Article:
Supplementary File 3 from Adaptation to life on land at high O2 via transition from ferredoxin-to NADH-dependent redox balance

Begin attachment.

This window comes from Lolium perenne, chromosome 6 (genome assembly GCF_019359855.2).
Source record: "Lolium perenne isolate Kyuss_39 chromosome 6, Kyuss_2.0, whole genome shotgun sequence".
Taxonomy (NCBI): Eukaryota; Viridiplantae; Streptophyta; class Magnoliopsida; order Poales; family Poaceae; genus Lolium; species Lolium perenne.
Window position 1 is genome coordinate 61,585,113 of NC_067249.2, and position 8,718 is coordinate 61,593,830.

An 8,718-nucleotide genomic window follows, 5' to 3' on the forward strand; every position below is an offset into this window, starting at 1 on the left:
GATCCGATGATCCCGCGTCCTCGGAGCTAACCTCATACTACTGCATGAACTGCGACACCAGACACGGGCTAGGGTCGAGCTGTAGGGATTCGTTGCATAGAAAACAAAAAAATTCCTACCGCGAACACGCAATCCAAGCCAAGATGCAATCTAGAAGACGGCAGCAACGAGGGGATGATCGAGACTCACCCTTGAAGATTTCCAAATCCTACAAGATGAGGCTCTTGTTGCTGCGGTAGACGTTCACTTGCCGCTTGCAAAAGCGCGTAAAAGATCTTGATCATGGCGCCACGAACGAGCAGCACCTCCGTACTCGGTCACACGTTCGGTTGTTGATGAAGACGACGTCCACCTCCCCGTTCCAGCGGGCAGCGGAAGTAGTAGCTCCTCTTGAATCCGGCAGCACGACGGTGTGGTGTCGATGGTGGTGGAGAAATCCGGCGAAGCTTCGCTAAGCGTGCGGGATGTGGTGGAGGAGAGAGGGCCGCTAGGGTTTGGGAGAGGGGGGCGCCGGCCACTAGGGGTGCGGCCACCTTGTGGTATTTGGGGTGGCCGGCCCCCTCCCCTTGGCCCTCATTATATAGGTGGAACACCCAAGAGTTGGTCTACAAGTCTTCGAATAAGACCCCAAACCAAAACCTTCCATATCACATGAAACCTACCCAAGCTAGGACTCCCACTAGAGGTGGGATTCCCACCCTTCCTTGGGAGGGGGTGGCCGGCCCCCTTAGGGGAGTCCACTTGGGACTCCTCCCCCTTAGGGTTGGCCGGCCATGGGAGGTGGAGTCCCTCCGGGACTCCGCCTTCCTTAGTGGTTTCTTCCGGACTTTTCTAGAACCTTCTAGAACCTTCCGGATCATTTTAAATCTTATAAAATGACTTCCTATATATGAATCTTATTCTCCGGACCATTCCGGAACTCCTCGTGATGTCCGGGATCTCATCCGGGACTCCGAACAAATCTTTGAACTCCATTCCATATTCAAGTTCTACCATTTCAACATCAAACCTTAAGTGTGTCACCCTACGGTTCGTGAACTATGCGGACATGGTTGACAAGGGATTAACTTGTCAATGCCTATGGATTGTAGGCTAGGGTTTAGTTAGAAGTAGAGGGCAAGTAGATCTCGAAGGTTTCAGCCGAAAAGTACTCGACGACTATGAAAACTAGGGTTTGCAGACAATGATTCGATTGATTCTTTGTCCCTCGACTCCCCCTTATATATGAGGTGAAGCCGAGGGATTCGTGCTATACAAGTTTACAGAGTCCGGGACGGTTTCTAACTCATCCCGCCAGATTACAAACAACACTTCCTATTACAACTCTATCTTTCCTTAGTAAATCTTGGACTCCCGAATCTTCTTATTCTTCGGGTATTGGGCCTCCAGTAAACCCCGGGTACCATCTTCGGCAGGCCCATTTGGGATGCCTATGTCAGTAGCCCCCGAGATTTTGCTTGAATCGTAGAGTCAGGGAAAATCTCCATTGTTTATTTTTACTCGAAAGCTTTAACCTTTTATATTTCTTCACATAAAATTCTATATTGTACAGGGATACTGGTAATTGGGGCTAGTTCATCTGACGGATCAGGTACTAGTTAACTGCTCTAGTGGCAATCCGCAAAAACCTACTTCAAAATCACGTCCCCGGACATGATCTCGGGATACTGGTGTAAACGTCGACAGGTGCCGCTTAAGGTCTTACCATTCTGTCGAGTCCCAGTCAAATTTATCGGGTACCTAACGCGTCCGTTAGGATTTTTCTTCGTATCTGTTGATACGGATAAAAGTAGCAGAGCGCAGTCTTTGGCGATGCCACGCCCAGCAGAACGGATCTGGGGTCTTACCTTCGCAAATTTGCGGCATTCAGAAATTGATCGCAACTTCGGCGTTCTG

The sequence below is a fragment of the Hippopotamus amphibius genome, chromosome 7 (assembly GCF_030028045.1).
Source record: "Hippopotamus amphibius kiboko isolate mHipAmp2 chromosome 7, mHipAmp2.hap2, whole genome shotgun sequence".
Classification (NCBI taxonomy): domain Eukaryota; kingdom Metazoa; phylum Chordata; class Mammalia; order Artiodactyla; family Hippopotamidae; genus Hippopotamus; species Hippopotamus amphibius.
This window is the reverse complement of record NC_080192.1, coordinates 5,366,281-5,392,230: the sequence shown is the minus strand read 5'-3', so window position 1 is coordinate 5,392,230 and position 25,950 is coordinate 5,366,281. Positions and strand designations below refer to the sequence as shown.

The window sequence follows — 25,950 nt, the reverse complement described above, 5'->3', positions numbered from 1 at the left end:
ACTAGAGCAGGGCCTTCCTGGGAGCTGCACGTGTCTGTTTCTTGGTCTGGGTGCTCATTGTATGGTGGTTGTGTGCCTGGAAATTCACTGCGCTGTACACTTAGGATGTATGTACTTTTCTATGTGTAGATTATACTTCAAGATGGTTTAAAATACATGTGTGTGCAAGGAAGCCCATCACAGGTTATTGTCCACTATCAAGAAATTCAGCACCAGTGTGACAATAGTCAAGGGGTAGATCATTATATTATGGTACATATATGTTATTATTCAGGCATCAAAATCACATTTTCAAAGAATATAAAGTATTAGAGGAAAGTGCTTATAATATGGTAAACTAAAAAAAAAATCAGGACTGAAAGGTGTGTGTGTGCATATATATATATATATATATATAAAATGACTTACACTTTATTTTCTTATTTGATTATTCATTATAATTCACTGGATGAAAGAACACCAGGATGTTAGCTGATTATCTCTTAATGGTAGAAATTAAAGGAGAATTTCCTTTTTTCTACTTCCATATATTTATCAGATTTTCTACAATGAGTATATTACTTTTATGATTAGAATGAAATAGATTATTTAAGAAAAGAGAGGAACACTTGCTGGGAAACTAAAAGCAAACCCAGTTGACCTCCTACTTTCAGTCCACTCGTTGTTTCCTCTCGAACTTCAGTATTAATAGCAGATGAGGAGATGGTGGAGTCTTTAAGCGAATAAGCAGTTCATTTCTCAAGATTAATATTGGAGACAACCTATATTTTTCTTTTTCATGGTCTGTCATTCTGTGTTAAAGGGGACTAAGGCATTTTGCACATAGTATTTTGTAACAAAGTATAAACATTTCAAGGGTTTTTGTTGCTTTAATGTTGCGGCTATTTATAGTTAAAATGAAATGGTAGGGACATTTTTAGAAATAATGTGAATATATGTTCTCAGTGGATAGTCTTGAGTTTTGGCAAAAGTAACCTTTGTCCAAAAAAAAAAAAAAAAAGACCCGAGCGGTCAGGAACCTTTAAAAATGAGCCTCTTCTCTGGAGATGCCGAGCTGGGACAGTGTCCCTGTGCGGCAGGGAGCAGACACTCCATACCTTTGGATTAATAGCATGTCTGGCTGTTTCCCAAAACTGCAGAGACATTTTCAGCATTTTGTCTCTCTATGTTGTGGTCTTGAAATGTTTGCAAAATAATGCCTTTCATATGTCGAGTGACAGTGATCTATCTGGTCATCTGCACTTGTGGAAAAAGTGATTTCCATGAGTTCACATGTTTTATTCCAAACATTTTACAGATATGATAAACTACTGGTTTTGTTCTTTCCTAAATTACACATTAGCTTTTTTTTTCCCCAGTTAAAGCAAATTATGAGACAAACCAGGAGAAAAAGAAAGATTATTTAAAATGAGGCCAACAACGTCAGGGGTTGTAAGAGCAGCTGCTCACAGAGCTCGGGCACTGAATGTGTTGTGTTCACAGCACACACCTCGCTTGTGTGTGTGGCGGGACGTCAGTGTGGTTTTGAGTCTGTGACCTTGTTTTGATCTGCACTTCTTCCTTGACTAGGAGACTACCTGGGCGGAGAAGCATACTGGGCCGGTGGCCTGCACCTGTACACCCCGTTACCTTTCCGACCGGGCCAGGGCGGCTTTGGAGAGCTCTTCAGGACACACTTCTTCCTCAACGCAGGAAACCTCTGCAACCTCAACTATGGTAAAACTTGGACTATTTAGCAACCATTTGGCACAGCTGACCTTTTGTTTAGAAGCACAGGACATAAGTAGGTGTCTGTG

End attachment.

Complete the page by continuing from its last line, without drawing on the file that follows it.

Pyruvate : ferredoxin oxidoreductase (PFO) and iron only hydrogenase ([Fe]-HYD) are common enzymes among eukaryotic microbes that inhabit anaerobic niches. Their function is to maintain redox balance by donating electrons from food oxidation via ferredoxin (Fd) to protons, generating H2 as a waste product. Operating in series, they constitute a soluble electron transport chain of one-electron transfers between FeS clusters. They fulfil the same function—redox balance—served by two electron-transfers in the NADH- and O2-dependent respiratory chains of mitochondria. Although they possess O2-sensitive FeS clusters, PFO, Fd and [Fe]-HYD are also present among numerous algae that produce O2. The evolutionary persistence of these enzymes among eukaryotic aerobes is traditionally explained as adaptation to facultative anaerobic growth. Here, we show that algae express enzymes of anaerobic energy metabolism at ambient O2 levels (21% v/v), Chlamydomonas reinhardtii expresses them with diurnal regulation. High O2 environments arose on Earth only some approximately 450 million years ago. Gene presence/absence and gene expression data indicate that during the transition to high O2 environments and terrestrialization, diverse algal lineages retained enzymes of Fd-dependent one-electron-based redox balance, while the land plant and land animal lineages underwent irreversible specialization to redox balance involving the O2-insensitive two-electron carrier NADH.